Social media and forums exploded with anger when Facebook’s horrifying Cambridge Analytica scandal came to light. It affected tens of millions of users and seems to have not just made the social networking giant but all other tech giants aware of the importance of user data and privacy as well. So if you look at the ongoing reforms, Apple is the one company that’s taking it super seriously.
Apple has silently reformed its App Store guidelines but didn’t talk about them at WWDC 2018. It did take a couple odd digs at Facebook on stage for how it handled user privacy while announcing changes to its browser’s security practices. It, however, skipped on the part that it is now limiting the amount of data developer can access on your phone.
Yes, Apple has recently taken stringent steps to shield your data from being harvested by developers. Developers could previously ask for access to your contacts and then store all your info, as well as those in your phone book, in a database on their end. This personal data was then sold or shared with third-parties, without your consent, for marketing purposes, just like Facebook developers did with their apps before the rules changed this year.
The new App Store Review Guidelines, however, explicitly state that developers have now been banned from being involved in such activities. They can no longer freely turn your phone books into databases, which includes not just your data but also information such as phone number, birth date, pictures, address, and more of friends in your contact book.
Apple has also clearly stated that developers cannot turn your data into user profiles. If some developer is found violating the new guidelines then they’ll be banned from the App Store.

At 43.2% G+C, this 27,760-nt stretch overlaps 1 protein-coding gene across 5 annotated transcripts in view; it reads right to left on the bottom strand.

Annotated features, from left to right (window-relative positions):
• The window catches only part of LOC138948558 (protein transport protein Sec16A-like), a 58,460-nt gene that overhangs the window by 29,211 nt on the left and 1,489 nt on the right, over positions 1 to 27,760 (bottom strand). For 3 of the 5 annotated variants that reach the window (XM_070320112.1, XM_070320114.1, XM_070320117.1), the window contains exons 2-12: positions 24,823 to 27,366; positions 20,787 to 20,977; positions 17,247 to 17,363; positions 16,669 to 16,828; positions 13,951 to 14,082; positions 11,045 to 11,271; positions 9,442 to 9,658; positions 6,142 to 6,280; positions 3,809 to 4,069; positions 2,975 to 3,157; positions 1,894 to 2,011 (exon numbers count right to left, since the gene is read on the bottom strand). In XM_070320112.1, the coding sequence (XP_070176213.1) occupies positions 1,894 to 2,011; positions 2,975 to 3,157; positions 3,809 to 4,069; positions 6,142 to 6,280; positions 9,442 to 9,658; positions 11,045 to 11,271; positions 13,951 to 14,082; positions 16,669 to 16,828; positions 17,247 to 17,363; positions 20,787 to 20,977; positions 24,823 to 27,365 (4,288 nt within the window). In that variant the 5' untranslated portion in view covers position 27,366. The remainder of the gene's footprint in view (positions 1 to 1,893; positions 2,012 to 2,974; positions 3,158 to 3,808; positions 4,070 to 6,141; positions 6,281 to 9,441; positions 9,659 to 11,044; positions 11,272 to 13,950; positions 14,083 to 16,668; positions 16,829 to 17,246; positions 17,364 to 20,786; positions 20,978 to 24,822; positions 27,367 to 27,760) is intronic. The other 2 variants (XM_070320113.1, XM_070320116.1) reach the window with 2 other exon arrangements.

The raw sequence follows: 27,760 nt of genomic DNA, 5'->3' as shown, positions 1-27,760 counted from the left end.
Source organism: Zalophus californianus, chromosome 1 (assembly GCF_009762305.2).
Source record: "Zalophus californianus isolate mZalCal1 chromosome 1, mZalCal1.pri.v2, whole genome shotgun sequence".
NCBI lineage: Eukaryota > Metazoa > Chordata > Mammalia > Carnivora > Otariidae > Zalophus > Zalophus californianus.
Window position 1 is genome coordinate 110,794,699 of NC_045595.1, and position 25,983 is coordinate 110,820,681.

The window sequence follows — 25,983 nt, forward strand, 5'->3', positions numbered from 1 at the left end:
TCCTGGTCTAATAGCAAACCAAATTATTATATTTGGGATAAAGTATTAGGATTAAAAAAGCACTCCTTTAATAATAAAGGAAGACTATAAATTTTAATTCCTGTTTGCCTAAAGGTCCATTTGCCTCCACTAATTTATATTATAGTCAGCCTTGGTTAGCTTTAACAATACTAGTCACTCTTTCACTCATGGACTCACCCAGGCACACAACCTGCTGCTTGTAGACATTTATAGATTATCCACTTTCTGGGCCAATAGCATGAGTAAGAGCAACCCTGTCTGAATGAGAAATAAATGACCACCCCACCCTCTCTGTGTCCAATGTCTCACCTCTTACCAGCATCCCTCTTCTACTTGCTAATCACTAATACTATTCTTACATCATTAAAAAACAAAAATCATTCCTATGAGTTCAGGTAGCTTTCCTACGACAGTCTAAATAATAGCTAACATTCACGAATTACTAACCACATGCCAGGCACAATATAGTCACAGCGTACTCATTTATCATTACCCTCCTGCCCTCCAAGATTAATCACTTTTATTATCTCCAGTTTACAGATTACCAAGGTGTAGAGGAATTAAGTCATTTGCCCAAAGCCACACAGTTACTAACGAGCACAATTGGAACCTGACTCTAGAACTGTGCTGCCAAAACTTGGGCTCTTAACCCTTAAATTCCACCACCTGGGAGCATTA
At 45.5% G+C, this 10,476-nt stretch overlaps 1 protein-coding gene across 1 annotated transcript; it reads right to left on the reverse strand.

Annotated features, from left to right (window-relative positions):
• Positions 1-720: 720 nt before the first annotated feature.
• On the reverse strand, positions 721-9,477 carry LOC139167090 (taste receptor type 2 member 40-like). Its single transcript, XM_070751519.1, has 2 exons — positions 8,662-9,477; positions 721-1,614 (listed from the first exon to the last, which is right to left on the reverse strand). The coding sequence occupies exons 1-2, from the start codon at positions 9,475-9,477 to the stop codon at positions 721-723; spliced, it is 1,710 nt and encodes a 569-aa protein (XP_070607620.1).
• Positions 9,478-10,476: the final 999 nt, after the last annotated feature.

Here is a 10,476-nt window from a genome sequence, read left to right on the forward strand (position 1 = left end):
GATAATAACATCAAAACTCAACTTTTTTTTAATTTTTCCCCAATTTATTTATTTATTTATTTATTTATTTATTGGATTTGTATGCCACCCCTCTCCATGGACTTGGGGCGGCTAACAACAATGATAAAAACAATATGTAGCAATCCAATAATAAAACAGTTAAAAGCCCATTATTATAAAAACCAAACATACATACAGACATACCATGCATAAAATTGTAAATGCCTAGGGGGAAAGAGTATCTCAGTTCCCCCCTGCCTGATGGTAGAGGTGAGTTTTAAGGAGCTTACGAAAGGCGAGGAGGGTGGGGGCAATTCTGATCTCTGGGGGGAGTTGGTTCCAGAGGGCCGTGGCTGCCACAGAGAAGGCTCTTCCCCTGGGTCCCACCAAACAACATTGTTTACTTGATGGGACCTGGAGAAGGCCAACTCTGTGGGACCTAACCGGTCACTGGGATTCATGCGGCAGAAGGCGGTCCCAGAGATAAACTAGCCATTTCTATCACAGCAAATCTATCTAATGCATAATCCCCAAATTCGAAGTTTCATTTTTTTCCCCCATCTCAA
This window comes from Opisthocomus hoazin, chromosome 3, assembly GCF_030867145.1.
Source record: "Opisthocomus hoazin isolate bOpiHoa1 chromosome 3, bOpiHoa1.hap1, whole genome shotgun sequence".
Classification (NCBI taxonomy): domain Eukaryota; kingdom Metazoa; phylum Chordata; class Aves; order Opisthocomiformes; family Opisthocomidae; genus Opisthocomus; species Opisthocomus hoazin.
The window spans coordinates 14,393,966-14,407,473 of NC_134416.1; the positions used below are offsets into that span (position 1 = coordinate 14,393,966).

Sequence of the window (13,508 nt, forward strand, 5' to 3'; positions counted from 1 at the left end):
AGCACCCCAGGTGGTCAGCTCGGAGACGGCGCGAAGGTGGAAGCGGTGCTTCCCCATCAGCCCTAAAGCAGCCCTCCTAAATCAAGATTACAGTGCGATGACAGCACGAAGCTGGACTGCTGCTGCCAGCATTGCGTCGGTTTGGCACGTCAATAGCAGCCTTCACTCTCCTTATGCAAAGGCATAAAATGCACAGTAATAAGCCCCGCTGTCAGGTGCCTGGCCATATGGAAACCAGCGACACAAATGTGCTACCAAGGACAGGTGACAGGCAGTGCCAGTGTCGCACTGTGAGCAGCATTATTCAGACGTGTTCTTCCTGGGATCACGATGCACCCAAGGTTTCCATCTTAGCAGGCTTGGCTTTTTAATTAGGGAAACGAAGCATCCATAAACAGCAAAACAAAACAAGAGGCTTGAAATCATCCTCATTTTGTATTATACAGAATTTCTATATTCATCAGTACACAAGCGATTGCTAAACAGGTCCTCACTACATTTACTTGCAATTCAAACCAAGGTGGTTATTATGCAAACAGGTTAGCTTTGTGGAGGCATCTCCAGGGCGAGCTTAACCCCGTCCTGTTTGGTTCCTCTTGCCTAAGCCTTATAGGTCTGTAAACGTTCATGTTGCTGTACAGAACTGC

The new app review guidelines do not suggest that you can no longer ask for the ‘contacts’ permission. You can still do that but app developers would now be required to make users aware of what they’re exactly planning to do with their data. This means if a messenger app requests permission to your contacts then it is for seeing who all are using the same app, adding them as your friends. But, if they want to do anything beyond that, then iOS app developers will again need to ask for consent from the users.
All of these changes sound good and will now enable users to better safeguard their data. While we read about all these changes, the point that most of us seem to miss out is that Apple allowed the developers to access your personal data – along with other users in the contacts – for the past decade. In a statement to Bloomberg, who first spotted the change in the guidelines, said that:
The address book is the Wild West of data. I am (soon, was) able to instantly transfer all the contacts info into some random server or upload it to Dropbox if I wanted to, the very moment a user says okay to giving contacts permission. Apple doesn’t track it, nor do they know where it went.
This simply means that Apple has only now woken up and decided to patch their security loophole, after one of the largest social media giants in the world has come under fire for its practices.
But Apple did not elaborate on developers who have been collecting (or collected) user data and sold it to others in the past. This is the same question raised after Facebook changed its rules to stop developers from accessing deep-level user data. However, a lot of several developers had collected user data over many years through ads and apps, as seen in the Cambridge Analytica scandal.
Apple is being stringent about its new policies and says that it may remove the apps from developers if they violate the rules, but it can never have complete control over what they do. The banished developers can still misuse the data already collected and build profiles to sell to data brokers and other agencies.
So, what do you think of Apple’s new guidelines? Will they help them crack down on app developers with malicious intents? Let us know in the comments below.